A Way Back to Soul – Part 11

Today I’m blogging about “authority,” and it’s going to take more than one post to cover…

I’m convinced that many people throw out the spirituality baby with the religious bathwater over what they perceive to be ridiculous arguments related to authority.  Authority is a way of talking about who you decide is right when there ain’t no way to prove it, and we deal with it all the time (though most of the time it has nothing to do with religion).

You’ve decided you need an electric spaghetti fork, and, by gosh, you want the best electric spaghetti fork ever created by the hands of humanity.  Things get tricky.  One website says that Bugle Corp. makes the best one available, while another site insists that the Bugle model is garbage.  The BeCool model gets an average customer review of 4 stars on the Ya-Gotta-Buy-It-Here.com site, but there’s that one customer who rated it with just one star (“It electrocuted my dog”).

What are you going to do?  How are you going to decide?  Who are you supposed to believe?

Freud would hypothesize that if you don’t like your mother, and your mother owned an electric spaghetti fork from Bugle, you’re buyin’ the BeCool model.  You would, of course, convince yourself that your mother had nothing to do with the decision.

See how authority works?

I’m sorry to say that authority runs a similar game when it comes to theology.

John Calvin said humanity has been so thoroughly corrupted by sin that individuals are not capable of turning to God on their own.  Jacobus Arminius disagreed.  He argued that every person has some spark of God’s creation within his or her soul which can resonate with the God’s call.  Thousands of people, a whole heck of a lot smarter than you and me, have argued this one theological point for hundreds of years and, I’m sure you’ll be shocked to learn, no one has won this argument.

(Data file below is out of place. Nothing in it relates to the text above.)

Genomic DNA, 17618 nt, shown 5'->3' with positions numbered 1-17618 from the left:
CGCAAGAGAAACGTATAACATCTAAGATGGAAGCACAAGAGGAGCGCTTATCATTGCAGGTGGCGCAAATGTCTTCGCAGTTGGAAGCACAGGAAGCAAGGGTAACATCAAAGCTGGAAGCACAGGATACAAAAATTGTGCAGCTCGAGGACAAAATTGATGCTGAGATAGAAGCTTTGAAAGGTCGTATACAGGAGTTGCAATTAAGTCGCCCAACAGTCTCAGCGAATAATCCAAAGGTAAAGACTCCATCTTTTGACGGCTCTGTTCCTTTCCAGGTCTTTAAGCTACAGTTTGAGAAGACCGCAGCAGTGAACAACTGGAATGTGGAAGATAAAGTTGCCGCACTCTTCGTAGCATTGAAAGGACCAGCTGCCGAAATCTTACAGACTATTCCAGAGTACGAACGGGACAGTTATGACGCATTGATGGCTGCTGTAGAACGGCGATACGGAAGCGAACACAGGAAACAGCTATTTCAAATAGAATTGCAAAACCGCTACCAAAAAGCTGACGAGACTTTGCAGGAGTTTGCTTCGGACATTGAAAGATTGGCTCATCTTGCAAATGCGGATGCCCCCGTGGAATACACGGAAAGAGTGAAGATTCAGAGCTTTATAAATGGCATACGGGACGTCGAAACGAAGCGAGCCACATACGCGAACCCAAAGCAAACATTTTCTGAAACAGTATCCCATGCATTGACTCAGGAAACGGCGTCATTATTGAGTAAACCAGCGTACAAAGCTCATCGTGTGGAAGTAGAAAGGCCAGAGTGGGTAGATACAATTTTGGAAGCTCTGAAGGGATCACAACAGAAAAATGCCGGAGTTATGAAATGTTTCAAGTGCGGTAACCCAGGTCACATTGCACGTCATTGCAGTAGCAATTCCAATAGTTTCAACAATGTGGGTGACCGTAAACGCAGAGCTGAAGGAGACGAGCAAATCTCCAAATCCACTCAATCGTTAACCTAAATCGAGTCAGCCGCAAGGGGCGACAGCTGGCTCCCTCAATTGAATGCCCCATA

You know what’s even more interesting?  There are actual people out who have decided to try the Jesus-thing who were influenced toward that path by the Calvinist tradition.  And there are others who reached that decision through the Arminian tradition.  And maybe even more interesting,  I’ve met folks who are brilliant at building cases for one tradition over the other, and who are also some of the meanest people I’ve ever met.

Multiply this dilemma by the several thousand theological issues that Christians have creatively found a way to fight about, and you might hear Jesus whispering, “You have let go of the commands of God and are holding on to the traditions of men.” Bazinga!

If religion has lost its appeal for you, perhaps it would be worth your time to reflect on some questions related to authority:
  • Who first told you what you were supposed to “believe” when it came to religious faith?
  • What do you know about where those folks got their ideas about what is “true?”
  • What were told about the consequences of not believing correctly?

About Wes Eades

I've been a pastoral counselor, marital therapist, and overall listening ear since about 1989 or so.
This entry was posted in Spiritual Formation, Spirituality. Bookmark the permalink.

One Response to A Way Back to Soul – Part 11

  1. Emily says:

    Not sure about your questions, but depending on the person/authority, I can be either skeptical or welcoming. Unlike many sciences, it’s fairly fluid as to whom is or is not an authority in any field. Even more so with theology. In my church not every one agrees, but everyone’s voice is welcomed because our church is a Home. Hard to say about authority, but I’ve learned a lot about love. Paraphrasing Romans 12:9-21, “Love must be sincere. Don’t harp on each other’s faults. Throw out the bad stuff, love the good. With love, be devoted to each other. Honor one another above yourselves. Don’t lack for zeal to serve Jesus. Practice hospitality. Live in harmony with one another. If it comes down to you and if it’s possible, live at peace with everyone.” Yeah, difficult to say about authority, but Jesus did give to everyone a tremendous authority (if not responsibility), to love, honor, and to forgive each other no matter what the disagreement.

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